Remarks on Receiving a Report From the President's Committee on the Arts and Humanities


November 17, 1988


Well, good afternoon to all of you. And you probably think I was invited to talk to you today because I have a little pull with the Honorary Chairman. [Laughter] Seriously, I'm delighted to be with you today to receive the report of the President's Committee on the Arts and Humanities. And it comes at a time of reflection for me, a time to look back and see what we've done and how we did it. And I don't mind telling all of you how very proud I am of the work that you all have done and how proud I am that this administration has lived by the philosophy that when it comes to the arts and humanities the Nation is best when government intrudes the least.


At the beginning of this administration, there were many who believed we were antagonistic to the arts because in our search for ways to cut the Federal budget we looked at arts funding as critically as we looked at everything else. But that idea was nonsense. In fact, what opposition there was to government funding for the arts was rooted in a deeply held conviction that it is not the place, and should not be the place, for government officials to determine what is good art and what is bad art. That path is a dangerous one for a democratic society -- well, for any society, to take. No, the determination of such things should be left to women and men of taste and education, and indeed, finally, to history itself.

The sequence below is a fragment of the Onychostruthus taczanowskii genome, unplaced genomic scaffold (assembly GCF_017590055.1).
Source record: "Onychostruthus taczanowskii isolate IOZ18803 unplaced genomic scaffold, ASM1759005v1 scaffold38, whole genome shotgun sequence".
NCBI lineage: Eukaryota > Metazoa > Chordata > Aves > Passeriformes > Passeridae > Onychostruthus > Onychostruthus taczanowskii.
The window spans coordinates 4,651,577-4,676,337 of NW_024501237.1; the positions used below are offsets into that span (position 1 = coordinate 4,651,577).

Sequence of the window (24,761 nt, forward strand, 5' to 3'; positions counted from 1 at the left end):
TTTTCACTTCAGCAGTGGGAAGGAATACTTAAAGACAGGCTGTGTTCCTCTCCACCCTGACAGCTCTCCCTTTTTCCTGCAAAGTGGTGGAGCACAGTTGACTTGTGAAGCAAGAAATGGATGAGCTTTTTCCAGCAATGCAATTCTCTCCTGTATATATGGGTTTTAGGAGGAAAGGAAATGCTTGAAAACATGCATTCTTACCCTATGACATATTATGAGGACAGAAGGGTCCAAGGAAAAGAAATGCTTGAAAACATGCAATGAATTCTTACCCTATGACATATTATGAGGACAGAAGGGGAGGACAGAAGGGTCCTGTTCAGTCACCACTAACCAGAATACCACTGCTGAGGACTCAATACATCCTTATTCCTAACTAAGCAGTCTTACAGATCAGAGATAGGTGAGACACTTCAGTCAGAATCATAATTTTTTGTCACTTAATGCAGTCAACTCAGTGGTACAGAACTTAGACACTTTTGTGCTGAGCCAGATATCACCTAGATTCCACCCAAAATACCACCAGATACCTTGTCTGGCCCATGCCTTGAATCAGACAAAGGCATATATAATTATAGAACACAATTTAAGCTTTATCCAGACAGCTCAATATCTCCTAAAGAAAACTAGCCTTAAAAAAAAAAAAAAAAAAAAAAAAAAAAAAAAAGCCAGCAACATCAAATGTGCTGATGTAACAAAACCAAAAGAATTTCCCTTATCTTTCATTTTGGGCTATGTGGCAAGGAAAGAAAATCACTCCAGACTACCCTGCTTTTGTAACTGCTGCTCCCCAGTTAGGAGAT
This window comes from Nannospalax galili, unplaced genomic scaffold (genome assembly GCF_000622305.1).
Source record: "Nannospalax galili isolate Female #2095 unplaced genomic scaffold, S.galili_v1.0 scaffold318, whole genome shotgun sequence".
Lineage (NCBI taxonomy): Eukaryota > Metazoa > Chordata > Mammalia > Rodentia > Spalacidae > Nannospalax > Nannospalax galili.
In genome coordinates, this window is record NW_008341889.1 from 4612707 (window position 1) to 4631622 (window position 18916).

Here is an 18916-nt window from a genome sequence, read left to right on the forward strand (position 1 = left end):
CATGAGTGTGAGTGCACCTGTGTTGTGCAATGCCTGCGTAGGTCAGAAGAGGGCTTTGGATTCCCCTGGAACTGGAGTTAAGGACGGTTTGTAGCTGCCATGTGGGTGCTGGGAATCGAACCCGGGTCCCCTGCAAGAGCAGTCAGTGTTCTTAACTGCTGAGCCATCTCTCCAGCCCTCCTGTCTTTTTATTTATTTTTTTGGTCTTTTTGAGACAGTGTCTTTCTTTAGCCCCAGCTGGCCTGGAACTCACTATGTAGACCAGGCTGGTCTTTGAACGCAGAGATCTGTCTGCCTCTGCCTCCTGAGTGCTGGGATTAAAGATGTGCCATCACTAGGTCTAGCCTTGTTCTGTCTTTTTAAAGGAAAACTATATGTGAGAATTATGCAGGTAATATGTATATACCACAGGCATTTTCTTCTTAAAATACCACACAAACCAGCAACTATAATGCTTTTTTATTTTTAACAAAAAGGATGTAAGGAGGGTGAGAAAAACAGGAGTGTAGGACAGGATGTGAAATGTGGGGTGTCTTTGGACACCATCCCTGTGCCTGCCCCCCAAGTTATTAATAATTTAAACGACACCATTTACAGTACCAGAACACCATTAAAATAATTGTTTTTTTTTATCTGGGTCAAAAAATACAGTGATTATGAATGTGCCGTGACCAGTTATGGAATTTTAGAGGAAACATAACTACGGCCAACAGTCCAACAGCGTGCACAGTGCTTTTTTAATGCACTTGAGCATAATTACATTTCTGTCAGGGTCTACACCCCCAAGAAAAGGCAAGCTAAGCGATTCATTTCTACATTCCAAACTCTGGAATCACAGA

And yet we faced a very real dilemma. If not the Government, then who? How could the arts, the lively arts and the visual arts, spread across the country instead of being concentrated in just a few cities where there was enough private support? And that's where you all came in. This Committee, which was created by Executive order in 1982, has been instrumental in expanding arts funding in this country, devising innovative methods of fundraising from private sector sources in tandem with Federal and State resources. And in the process, you've revolutionized the way Americans think about the arts and humanities and have made American business understand that a literate and cultured America is a better America, an America better able to compete internationally. With this system in place, we do not have to fear American artists becoming the handmaidens of government power.


All of you have made concrete, lasting contributions to the arts and humanities, and the Committee couldn't have been more ably served. One special note of thanks to your Chairman, Andrew Heiskell. Andrew, your stewardship as Chairman throughout the 6 years of the Committee's existence has been invaluable. Nancy and I are especially delighted that you are here today.


And one final word: I hope that the national dialog about the central role played by Western culture in the very concept of the humanities will continue. Western culture represents the flowering of the best that has been thought and said by humankind and is every American's birthright. Let us never forget that and let us aim to bring its bounties to every American.


Let me assure you, I'm going to read this and share it with George. So, I thank you all again, and God bless you. And now Nancy and I are going over there in front of the fireplace and hope we'll have a chance to shake hands and have our picture taken with each one of you.


Note: The President spoke at 1:30 p.m. in the Roosevelt Room at the White House. A tape was not available for verification of the contents of the remarks.